Study claims that Zinc supplements can help with colds and coughs. They also speed up recovery by two days.

  • Researchers looked into whether zinc could lower the risk of developing respiratory infections.
  • Studies found vitamin slightly reduced infection rates and cut length of illness
  • They found that it was not clear how much and how long to take.

A study suggests that zinc supplements could help prevent colds and coughs.

Australian researchers reviewed numerous studies on the effect of nutrients on respiratory tract infections.

They concluded that there was’some evidence’ that zinc may help prevent symptoms such as a runny nose and high temperatures.

The average person who takes the supplement sees their illness disappear two days earlier.

However, the team acknowledged that more trials were required before it could be used against Covid.  

Zinc is essential for immune function, inflammation, and digestion. It can be found in meats, cheeses, and bread.

The NHS says people can get all of the recommended amount  — 9.5mg for men and 7mg for women —through a varied and balanced diet.

Health chiefs also warn against taking too much of the nutrient through supplements because it reduces how much copper the body can absorb — which can lead to an iron deficiency and weakened bones.  

Researchers concluded there is 'some evidence' zinc may prevent symptoms — such as coughing, congestion and a sore throat — and shorten the duration of respiratory infections

Researchers concluded there is ‘some evidence’ zinc may prevent symptoms — such as coughing, congestion and a sore throat — and shorten the duration of respiratory infections

The University of Western Sydney examined 28 trials of zinc in RTIs that involved almost 5,500 people. 

The review, published in BMJ Open, found taking zinc orally or through a nasal spray prevented five respiratory tract infections in 100 people per month.

What does zinc do? 

Zinc is helpful in making new cells, enzymes, and healing wounds.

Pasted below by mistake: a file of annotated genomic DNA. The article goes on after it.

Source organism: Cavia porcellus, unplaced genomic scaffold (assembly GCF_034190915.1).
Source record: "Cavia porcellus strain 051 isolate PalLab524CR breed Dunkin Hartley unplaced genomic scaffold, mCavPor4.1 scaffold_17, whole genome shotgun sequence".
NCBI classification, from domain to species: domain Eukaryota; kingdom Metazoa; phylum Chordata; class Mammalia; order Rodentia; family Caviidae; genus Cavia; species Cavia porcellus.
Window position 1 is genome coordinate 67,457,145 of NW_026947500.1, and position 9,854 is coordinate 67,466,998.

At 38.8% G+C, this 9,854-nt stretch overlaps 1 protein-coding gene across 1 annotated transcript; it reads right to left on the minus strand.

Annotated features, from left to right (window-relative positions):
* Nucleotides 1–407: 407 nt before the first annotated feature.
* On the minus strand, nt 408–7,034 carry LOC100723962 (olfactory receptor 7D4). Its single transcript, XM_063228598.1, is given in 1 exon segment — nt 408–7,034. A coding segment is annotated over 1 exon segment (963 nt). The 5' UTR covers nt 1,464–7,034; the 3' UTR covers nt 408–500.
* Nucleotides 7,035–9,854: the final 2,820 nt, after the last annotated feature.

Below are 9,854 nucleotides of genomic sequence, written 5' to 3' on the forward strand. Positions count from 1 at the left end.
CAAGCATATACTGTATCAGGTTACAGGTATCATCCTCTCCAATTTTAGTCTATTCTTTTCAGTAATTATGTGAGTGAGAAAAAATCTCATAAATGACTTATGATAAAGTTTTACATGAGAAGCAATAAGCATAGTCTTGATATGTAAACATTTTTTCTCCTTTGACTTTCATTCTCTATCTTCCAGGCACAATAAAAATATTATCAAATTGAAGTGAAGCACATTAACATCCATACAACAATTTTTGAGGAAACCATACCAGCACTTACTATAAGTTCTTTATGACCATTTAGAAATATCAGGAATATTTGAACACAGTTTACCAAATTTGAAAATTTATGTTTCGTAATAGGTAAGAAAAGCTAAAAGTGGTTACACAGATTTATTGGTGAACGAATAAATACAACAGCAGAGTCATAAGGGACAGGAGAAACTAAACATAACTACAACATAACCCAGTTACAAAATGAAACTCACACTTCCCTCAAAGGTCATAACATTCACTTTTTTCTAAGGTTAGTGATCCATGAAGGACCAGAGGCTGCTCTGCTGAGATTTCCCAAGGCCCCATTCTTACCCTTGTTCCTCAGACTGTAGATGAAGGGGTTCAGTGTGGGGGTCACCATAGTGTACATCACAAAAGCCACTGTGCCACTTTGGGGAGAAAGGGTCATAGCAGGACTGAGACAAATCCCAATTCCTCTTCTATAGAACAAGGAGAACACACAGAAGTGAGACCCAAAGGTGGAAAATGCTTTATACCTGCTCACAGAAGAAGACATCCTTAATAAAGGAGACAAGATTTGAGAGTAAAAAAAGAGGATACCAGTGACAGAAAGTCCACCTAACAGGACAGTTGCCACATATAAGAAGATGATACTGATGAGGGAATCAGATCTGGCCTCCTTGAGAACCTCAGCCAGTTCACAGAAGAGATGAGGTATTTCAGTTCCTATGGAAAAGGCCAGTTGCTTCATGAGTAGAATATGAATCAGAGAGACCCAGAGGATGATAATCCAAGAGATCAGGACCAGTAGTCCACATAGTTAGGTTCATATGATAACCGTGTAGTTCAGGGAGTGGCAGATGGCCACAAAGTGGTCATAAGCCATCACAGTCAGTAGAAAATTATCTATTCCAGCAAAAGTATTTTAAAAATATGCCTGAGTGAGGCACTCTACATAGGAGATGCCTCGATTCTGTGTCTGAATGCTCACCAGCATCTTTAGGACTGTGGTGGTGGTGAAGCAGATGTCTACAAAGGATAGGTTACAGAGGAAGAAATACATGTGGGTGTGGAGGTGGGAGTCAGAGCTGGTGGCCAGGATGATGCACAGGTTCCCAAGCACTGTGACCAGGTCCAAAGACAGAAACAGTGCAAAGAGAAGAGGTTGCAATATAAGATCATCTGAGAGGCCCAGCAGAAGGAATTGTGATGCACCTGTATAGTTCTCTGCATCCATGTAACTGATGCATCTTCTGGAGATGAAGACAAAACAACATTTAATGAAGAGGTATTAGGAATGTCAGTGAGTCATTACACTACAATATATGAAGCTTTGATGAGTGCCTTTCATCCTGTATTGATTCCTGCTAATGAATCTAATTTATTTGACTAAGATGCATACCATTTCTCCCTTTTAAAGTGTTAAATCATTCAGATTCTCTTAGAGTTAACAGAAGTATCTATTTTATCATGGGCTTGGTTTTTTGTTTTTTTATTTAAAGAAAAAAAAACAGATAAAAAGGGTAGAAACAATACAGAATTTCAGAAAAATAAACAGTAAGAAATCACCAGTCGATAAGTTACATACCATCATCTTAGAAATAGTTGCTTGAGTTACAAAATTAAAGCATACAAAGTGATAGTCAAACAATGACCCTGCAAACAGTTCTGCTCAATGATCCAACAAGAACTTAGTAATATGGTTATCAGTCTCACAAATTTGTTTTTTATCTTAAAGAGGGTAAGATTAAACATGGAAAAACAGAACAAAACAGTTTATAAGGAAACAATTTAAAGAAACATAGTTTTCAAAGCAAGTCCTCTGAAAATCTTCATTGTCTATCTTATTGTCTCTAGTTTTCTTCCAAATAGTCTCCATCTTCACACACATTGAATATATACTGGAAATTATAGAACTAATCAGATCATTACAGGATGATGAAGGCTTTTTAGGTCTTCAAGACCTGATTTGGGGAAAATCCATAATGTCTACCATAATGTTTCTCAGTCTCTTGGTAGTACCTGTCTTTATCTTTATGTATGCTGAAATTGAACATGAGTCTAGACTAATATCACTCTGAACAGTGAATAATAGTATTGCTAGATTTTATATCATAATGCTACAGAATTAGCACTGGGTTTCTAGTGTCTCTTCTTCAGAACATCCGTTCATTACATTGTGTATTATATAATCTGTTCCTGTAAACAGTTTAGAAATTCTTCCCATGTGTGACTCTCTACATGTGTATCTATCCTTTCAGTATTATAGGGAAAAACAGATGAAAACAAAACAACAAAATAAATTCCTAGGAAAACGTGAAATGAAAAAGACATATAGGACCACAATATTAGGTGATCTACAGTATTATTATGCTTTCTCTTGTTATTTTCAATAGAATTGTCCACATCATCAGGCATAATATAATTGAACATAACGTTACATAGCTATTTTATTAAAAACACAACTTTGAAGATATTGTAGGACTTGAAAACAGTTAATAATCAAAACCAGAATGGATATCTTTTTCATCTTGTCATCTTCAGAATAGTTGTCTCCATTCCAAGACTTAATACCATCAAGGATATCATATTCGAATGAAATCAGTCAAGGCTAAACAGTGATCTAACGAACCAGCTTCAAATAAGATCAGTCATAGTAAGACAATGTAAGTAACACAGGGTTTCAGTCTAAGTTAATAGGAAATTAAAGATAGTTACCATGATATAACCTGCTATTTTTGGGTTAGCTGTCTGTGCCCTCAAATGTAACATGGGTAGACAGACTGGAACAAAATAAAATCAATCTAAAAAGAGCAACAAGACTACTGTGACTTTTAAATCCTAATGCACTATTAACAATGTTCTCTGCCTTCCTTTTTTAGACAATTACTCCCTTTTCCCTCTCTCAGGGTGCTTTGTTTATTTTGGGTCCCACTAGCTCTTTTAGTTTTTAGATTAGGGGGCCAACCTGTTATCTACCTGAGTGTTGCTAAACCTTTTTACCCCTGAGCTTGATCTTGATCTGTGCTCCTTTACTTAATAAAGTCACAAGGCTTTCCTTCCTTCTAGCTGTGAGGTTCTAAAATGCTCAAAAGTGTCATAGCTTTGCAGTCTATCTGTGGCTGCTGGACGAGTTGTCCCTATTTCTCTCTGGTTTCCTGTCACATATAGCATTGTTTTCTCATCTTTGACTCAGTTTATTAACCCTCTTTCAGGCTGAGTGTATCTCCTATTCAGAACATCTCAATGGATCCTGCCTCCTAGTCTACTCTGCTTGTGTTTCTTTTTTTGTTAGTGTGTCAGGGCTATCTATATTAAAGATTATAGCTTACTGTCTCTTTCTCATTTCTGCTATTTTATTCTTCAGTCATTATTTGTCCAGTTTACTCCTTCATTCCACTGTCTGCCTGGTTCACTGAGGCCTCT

It also processes carbohydrates and fats from food.

Good sources of zinc include meat, shellfish, bread, cereal and dairy foods, such as cheese.

A woman needs 7mg, while a man needs 9.5mg.

Zinc intake can reduce the amount of copper the body can absorb. This can cause anemia and weaken bones.

According to health officials, you should be capable of getting all the zinc from a balanced diet.

Unless a doctor has instructed otherwise, it is best to not exceed 25 mg of zinc daily.

Source:  NHS

Zinc supplemented people performed better than those who received placebo supplements. 

According to trial data, 19 more adults per 100 had symptoms on the seventh-day of illness if they did not have zinc.

While the vitamin did not improve patients’ average daily symptoms severity, there was an improvement in patients who took it on day three, as compared to those who didn’t. 

However, supplements didn’t reduce the risk of developing symptoms after catching rhinovirus — one of the major causes of the common cold. 

The side effects of zinc were 40% more common in those who took it.

While there were no serious side effects to zinc supplementation, the researchers stated that these could not be ruled out. 

Researchers claimed that they couldn’t determine whether the vitamin was effective against Covid due to the pending results of these trials.

The vitamin was originally promoted as a Covid cure during the pandemic. However it has been proven in trials that it has no noticeable effect. 

The team concluded that zinc is an option for people who want to manage their respiratory infections themselves. It appears to have’marginal advantages’ and does not pose potential risks to other over-the counter medications.

But lead researcher Dr Jennifer Hunter said there is ‘considerable uncertainty’ over how zinc should be taken.   

The recommended dosage is still to be determined. However, as little as 15mg per daily may prove to be effective, according to their analysis.